Orthopedic Surgeon Indicted in Alleged Telemedicine Scheme
Last week, the United States Department of Justice (“DOJ”) announced that an orthopedic surgeon had been indicted by a federal grand jury due to his alleged involvement in a $10 million fraudulent healthcare scheme. According to the DOJ, the surgeon was engaged in the practice of telemedicine as part of the AffordADoc Network. Of note, and as discussed in a previous article, AffordADoc’s owner and CEO pled guilty and agreed to pay $200 million in fines because of illegal kickbacks paid to physicians.
Allegedly, between July 2016 and June 2017, the surgeon participated in a scheme in which he signed prescriptions and order forms for durable medical equipment (“DME”) that were not medically necessary and were subsequently paid for by Medicare. The indictment asserts that the surgeon never conducted physical examinations of these patients, and, instead, ordered DME based only on a short telephone conversation with Medicare beneficiaries. The DOJ contends that these orders were based, in part, on the payment of improper bribes or kickbacks. For example, the surgeon allegedly received $25 or $30 per telephone consultation. As a result of the fraudulent scheme, this individual surgeon caused to be submitted approximately $10 million in fraudulent claims, He now faces up to ten (10) years in prison.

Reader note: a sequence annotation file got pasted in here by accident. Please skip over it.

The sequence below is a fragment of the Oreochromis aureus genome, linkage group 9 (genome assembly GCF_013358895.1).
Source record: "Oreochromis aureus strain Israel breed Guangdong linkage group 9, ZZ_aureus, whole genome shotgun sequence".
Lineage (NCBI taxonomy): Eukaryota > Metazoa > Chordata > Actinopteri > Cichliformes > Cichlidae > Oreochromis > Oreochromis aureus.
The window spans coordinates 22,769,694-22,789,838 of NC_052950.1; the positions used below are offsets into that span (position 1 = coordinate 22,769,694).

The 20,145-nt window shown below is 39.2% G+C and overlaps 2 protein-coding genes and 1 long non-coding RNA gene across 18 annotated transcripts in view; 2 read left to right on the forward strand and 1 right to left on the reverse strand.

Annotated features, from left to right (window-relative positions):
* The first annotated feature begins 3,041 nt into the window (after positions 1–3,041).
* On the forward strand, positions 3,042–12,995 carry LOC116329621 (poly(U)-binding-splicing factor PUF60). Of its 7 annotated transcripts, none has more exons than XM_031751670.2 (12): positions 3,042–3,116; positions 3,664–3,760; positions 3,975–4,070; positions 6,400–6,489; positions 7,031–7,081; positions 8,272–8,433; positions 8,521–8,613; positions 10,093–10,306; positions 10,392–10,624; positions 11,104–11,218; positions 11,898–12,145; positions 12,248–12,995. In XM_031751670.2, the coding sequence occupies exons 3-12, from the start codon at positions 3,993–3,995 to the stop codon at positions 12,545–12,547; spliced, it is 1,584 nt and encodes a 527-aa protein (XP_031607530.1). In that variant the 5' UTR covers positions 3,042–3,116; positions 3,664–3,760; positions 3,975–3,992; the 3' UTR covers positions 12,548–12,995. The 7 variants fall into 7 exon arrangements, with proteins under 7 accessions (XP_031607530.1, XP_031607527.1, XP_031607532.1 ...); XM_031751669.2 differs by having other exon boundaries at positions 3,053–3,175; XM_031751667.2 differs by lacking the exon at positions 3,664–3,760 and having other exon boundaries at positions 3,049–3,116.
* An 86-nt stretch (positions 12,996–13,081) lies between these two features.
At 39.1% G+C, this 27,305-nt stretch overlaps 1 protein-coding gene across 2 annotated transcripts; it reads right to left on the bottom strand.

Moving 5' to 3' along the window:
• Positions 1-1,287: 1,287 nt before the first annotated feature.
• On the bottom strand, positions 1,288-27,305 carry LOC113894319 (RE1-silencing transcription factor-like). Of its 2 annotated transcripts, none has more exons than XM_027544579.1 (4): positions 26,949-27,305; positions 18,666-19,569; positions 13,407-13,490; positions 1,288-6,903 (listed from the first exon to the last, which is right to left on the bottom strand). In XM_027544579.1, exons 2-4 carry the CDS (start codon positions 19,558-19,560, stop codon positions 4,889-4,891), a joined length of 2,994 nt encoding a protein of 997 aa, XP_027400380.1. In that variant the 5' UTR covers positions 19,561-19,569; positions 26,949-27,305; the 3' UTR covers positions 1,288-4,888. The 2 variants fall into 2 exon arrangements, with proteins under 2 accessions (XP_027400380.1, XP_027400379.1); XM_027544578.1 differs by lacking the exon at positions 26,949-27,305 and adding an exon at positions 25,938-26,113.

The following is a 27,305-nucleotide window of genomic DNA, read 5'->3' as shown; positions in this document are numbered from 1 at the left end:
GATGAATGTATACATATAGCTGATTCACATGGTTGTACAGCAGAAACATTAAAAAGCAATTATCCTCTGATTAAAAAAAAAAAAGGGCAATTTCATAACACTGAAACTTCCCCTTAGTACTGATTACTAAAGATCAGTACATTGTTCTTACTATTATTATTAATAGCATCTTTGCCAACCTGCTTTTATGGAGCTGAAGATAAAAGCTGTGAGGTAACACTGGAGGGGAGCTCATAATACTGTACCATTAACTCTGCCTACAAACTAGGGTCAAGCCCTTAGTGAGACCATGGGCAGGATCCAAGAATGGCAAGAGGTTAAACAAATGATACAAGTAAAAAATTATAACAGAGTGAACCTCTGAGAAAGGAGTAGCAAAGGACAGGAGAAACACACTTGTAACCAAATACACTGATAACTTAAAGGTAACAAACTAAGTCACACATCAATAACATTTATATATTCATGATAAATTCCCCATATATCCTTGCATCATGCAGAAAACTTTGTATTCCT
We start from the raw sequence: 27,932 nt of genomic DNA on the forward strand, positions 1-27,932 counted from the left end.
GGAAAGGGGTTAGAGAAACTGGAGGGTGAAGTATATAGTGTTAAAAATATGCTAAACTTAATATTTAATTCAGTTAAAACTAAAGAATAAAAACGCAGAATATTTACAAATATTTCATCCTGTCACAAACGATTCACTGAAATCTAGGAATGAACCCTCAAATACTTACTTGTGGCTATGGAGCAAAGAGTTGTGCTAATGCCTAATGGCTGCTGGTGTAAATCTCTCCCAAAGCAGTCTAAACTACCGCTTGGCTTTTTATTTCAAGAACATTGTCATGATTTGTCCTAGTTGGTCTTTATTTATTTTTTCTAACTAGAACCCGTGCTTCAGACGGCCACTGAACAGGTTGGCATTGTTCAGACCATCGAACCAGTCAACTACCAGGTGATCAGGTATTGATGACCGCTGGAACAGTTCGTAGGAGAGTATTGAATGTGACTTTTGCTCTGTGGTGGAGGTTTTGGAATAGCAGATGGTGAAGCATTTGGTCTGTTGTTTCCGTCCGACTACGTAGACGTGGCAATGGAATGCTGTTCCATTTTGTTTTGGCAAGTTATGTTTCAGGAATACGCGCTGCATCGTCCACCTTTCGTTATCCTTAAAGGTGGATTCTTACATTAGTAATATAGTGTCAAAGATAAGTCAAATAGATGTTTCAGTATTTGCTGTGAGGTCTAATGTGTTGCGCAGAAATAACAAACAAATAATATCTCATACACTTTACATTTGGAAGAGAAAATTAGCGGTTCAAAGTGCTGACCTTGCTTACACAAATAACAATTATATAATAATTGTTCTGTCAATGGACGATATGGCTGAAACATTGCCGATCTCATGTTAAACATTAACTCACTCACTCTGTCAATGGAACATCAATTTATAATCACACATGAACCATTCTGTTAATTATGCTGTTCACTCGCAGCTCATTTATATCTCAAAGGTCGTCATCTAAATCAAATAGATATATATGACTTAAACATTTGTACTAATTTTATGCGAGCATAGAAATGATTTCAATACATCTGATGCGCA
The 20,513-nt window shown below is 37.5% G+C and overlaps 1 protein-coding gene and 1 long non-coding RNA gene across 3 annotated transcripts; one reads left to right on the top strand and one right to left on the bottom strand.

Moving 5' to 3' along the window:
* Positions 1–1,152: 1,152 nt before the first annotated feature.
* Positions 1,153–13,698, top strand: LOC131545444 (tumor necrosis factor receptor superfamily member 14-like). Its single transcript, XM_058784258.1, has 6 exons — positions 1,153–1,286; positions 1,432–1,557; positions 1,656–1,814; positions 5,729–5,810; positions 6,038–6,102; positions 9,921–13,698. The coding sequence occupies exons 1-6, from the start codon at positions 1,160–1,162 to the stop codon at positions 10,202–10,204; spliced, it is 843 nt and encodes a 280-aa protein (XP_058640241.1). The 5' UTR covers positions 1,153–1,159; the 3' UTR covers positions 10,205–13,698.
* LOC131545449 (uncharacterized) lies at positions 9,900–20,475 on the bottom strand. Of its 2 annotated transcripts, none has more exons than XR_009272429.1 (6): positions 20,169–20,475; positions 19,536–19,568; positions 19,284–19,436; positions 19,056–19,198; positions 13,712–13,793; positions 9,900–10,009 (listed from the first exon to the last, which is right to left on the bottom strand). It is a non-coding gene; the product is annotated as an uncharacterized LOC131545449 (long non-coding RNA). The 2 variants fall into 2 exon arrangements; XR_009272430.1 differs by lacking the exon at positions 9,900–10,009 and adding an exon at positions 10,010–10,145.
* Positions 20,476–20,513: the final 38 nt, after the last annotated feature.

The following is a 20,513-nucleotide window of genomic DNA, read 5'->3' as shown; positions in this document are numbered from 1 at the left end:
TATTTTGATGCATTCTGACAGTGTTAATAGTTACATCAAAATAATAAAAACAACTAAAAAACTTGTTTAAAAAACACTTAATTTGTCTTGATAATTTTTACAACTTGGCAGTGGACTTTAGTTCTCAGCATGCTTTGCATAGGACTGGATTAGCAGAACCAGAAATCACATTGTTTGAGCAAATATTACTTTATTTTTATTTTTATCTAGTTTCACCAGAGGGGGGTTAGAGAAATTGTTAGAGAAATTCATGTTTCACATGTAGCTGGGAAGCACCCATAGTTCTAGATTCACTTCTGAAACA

The DOJ continues to reiterate its focus on identifying an uprooting health care fraud schemes related to telehealth and telemedicine. Telemedicine arrangements must be structured appropriately to avoid improper kickbacks and comply with applicable federal and state laws. Furthermore, telemedicine providers must ensure that a bona fide provider-patient relationship is established prior to billing for the encounter or ordering and ancillary service. Contact Frier Levitt for guidance and review of your current or proposed telehealth business model.